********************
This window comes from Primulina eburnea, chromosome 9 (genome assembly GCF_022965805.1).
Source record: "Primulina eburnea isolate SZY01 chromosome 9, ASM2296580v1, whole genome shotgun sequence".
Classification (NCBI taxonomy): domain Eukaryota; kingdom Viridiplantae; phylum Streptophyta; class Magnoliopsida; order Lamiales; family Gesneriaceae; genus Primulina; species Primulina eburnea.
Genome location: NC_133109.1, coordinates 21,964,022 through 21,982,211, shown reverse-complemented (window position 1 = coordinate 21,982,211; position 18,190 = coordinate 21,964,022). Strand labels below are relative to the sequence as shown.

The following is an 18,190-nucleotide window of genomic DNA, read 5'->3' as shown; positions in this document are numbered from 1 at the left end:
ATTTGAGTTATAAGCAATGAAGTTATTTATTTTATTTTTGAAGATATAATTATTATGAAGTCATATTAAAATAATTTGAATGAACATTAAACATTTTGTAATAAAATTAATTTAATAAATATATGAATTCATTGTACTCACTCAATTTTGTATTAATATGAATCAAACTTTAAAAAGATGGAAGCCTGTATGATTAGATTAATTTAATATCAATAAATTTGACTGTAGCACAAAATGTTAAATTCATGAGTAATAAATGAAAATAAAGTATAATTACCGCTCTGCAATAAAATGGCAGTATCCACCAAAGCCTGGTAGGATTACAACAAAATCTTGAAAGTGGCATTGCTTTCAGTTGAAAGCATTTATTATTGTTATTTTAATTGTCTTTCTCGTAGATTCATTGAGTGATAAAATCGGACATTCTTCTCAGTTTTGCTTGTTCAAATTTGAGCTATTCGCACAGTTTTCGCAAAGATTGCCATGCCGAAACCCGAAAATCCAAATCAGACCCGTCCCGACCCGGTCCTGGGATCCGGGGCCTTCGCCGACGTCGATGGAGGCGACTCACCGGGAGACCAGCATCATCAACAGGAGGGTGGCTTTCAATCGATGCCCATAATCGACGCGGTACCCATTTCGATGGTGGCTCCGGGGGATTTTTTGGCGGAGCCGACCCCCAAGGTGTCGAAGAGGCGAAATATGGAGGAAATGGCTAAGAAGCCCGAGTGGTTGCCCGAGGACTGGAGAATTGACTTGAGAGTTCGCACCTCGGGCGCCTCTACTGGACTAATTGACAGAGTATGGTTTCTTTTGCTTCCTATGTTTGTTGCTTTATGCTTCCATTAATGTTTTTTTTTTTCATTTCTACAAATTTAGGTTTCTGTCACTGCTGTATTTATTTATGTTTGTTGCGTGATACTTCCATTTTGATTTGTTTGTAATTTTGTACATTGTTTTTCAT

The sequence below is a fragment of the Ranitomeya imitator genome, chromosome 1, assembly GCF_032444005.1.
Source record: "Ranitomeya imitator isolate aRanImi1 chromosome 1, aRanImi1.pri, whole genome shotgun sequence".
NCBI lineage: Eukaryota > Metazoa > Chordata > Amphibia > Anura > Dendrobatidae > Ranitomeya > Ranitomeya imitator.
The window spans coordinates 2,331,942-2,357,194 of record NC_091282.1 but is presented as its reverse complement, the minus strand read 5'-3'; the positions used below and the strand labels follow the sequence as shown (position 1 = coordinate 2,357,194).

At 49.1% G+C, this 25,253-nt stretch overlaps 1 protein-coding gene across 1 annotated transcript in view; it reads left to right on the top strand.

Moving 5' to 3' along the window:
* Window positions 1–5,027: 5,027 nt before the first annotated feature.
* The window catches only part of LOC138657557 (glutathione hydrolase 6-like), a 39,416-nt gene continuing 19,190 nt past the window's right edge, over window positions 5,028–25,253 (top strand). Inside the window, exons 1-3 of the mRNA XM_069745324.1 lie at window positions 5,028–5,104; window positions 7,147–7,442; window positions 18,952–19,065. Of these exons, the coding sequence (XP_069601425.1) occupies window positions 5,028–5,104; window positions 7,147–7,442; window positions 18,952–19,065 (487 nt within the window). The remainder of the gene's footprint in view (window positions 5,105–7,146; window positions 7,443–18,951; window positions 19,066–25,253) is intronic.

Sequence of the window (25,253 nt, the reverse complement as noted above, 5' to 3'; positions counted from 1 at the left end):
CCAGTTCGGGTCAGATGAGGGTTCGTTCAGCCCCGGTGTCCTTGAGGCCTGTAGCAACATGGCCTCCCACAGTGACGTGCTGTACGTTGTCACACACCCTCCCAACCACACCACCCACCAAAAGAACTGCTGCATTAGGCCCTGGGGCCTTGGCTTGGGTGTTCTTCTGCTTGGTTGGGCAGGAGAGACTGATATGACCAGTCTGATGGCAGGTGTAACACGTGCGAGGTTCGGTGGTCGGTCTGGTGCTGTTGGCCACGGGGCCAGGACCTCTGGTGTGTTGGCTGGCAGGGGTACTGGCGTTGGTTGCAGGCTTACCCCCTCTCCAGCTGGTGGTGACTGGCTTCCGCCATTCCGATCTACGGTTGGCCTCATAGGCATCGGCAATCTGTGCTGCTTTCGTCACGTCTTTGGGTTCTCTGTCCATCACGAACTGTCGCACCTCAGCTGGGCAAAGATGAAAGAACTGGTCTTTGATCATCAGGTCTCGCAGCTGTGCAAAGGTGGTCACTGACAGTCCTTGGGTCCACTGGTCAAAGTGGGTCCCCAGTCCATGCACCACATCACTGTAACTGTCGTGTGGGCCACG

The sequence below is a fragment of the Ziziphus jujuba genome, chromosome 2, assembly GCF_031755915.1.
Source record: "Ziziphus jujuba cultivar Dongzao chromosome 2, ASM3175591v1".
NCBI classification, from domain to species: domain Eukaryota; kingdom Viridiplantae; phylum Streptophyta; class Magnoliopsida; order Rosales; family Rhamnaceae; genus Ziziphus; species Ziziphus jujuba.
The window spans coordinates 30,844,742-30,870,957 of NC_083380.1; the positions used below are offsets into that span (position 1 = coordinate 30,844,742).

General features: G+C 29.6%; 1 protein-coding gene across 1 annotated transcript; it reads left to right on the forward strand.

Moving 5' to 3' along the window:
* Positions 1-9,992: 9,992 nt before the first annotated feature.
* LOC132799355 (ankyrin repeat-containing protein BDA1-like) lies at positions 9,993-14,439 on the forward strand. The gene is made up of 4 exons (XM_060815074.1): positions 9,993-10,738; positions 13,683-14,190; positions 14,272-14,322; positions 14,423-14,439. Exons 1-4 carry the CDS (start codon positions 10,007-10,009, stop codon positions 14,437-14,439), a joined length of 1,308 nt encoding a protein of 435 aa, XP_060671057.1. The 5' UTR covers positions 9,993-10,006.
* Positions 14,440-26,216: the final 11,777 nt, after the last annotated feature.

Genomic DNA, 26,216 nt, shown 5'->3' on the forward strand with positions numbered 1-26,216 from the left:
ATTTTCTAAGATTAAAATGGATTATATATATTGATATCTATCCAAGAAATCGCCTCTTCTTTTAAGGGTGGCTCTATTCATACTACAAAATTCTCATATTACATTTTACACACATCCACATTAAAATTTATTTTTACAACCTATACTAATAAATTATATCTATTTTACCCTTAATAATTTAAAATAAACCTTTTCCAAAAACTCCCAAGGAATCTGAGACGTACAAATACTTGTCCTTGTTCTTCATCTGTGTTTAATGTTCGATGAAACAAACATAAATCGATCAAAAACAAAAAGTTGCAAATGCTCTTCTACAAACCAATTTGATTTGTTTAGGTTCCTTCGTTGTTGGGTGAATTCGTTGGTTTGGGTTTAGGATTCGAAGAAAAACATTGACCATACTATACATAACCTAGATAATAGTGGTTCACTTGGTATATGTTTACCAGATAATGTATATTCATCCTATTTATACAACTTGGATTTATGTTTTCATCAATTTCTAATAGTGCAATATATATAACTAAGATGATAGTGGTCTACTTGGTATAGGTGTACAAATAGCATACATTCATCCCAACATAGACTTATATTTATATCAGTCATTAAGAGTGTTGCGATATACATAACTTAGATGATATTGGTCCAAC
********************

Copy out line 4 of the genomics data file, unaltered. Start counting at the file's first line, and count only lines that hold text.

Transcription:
Genome location: NC_133109.1, coordinates 21,964,022 through 21,982,211, shown reverse-complemented (window position 1 = coordinate 21,982,211; position 18,190 = coordinate 21,964,022). Strand labels below are relative to the sequence as shown.